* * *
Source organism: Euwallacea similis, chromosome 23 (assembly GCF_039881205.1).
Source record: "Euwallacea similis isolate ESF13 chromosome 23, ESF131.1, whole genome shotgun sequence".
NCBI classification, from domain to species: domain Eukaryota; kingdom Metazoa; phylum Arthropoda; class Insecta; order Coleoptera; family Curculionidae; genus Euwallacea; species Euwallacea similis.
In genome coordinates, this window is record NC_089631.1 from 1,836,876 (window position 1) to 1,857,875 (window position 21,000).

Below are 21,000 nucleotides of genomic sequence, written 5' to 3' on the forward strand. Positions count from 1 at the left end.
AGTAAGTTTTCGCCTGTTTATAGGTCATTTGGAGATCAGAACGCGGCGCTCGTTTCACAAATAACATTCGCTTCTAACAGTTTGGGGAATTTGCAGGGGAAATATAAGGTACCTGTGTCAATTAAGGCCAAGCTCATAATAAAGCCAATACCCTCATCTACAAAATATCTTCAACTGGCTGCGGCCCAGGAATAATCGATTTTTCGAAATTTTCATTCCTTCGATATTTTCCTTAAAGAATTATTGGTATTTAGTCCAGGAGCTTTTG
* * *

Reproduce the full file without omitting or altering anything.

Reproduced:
Source organism: Euwallacea similis, chromosome 23 (assembly GCF_039881205.1).
Source record: "Euwallacea similis isolate ESF13 chromosome 23, ESF131.1, whole genome shotgun sequence".
NCBI classification, from domain to species: domain Eukaryota; kingdom Metazoa; phylum Arthropoda; class Insecta; order Coleoptera; family Curculionidae; genus Euwallacea; species Euwallacea similis.
In genome coordinates, this window is record NC_089631.1 from 1,836,876 (window position 1) to 1,857,875 (window position 21,000).

Below are 21,000 nucleotides of genomic sequence, written 5' to 3' on the forward strand. Positions count from 1 at the left end.
AGTAAGTTTTCGCCTGTTTATAGGTCATTTGGAGATCAGAACGCGGCGCTCGTTTCACAAATAACATTCGCTTCTAACAGTTTGGGGAATTTGCAGGGGAAATATAAGGTACCTGTGTCAATTAAGGCCAAGCTCATAATAAAGCCAATACCCTCATCTACAAAATATCTTCAACTGGCTGCGGCCCAGGAATAATCGATTTTTCGAAATTTTCATTCCTTCGATATTTTCCTTAAAGAATTATTGGTATTTAGTCCAGGAGCTTTTG